Skip to main content Skip to main navigation menu Skip to site footer
Type: Article
Published: 2019-05-13
Page range: 103–140
Abstract views: 69
PDF downloaded: 4

On three new species of Elpidium Müller, 1880 and the re-description of Elpidium laesslei (Tressler, 1956) from Jamaica (Ostracoda: Podocopida: Limnocytheridae)

Federal University of Paraíba, Center of Exact and Nature Sciences, Department of Zoology, Laboratory of Entomology, Campus I, Castelo Branco, CEP 58051-900, João Pessoa / PB, Brazil.
University of São Paulo, Institute of Biosciences, Department of Zoology, Rua do Matão, trav. 14, n. 101, CEP 05508-090, São Paulo / SP, Brazil, phone number +55(11)30917617.
University of Brasília, Institute of Geosciences, Laboratory of Micropaleontology, ICC-Ala Central, Subsolo ASS339/10, Campus Universitário Darcy Ribeiro, Asa Norte, Brasília / DF, CEP 70910-900, Brazil, phone number +55(61)31077024.
Taxonomy bromeliads neotropical region Crustacea


Elpidium ostracods are known by their very particular niche (water accumulated in tank-bromeliads), their relatively low dispersal ability and their dependency on amphibians for dispersal and colonization of new bromeliads. All these characteristics make the genus an interesting group for evolutionary, ecological and even taxonomic studies. However, the diversity of the group remains poorly studied. Here, we describe three new species of Elpidium, Elpidium littlei n. sp., Elpidium heberti n. sp. and Elpidium wolfi n. sp., and re-describe Elpidium laesslei, all from Jamaica. These species are characterized by a copulatory process with separated ejaculatory duct and distal glans, a feature so far unique within the genus. Each species can, in turn, be diagnosed by soft part and carapace morphology, most notably comparing hemipenis, valve ornamentation and degree of sexual dimorphism. The observed morphological diversity of Elpidium is discussed in relation to previous genetic estimates that suggested an even higher diversity in Jamaica. We point to intraspecific variation and lack of complete morphological descriptions as possible explanations. We also reaffirm the need of multidisciplinary studies in order to do more objective and secure taxonomic classifications in future studies.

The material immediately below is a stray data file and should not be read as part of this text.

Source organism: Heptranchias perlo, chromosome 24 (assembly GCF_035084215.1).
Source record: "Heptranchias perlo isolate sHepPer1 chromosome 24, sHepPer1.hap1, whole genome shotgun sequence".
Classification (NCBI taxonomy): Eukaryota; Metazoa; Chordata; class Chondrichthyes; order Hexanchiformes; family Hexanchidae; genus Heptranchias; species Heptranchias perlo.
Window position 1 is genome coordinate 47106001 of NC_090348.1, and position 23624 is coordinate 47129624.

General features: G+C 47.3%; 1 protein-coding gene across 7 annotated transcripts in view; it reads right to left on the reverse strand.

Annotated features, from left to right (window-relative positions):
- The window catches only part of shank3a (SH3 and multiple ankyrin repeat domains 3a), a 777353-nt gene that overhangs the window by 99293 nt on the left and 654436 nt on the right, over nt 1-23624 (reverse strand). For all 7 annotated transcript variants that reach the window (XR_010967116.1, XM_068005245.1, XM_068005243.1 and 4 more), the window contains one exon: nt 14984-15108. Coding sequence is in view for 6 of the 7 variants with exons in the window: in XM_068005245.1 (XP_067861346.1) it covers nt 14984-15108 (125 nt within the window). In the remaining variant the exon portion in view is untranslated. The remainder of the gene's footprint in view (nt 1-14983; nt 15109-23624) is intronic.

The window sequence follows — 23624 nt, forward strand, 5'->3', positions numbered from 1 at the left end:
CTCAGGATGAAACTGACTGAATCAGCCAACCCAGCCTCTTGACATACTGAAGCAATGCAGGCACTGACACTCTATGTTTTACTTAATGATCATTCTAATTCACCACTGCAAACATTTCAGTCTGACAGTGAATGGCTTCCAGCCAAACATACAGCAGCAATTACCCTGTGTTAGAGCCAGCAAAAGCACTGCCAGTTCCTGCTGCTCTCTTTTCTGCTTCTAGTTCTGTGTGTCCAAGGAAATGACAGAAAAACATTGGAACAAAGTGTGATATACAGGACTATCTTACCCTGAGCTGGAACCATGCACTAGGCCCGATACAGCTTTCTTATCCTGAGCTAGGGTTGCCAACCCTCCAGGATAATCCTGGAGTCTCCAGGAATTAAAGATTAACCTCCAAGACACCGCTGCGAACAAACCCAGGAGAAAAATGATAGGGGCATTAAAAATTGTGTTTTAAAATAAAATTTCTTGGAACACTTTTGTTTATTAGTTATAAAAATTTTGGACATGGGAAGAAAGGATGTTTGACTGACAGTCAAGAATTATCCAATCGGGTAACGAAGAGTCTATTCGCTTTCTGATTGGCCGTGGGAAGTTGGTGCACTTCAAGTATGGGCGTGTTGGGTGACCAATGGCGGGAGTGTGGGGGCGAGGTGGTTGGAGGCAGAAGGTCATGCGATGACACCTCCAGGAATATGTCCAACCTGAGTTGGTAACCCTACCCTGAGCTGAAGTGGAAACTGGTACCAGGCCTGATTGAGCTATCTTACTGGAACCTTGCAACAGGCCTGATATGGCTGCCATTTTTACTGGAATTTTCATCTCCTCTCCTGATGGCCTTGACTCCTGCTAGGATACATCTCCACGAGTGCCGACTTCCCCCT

1. Armstrong, H. & Brasier, M. (2005) Microfossils. Blackwell Publishing, Oxford, 296 pp.

    Benzing, D.H. (2000) Bromeliaceae: profile of an adaptive radiation. Cambridge University Press, Cambridge, 675 pp.

    Cohen, A.C., Martin, J.W. & Kornicker, L.S. (1998) Homology of Holocene ostracode biramous appendages with those of other crustaceans: the protopod, epipod, exopod and endopod. Lethaia, 31, 251–165.

    Colin, J.P. & Danielopol, D.L. (1980) Sur la morphologie, la systématique, la biogéographie et l’évolutiondes ostracodes Timiriaseviinae (Limnocytheridae). Paleobiologie Continentale, 11, 1–51.

    Danielopol, D.L. (1975) Remarques sur la diversification morphologique de trois especes d'Elpidium (Ostracoda) a Cuba. Bulletin of American Paleontology, 65 (282), 47–60.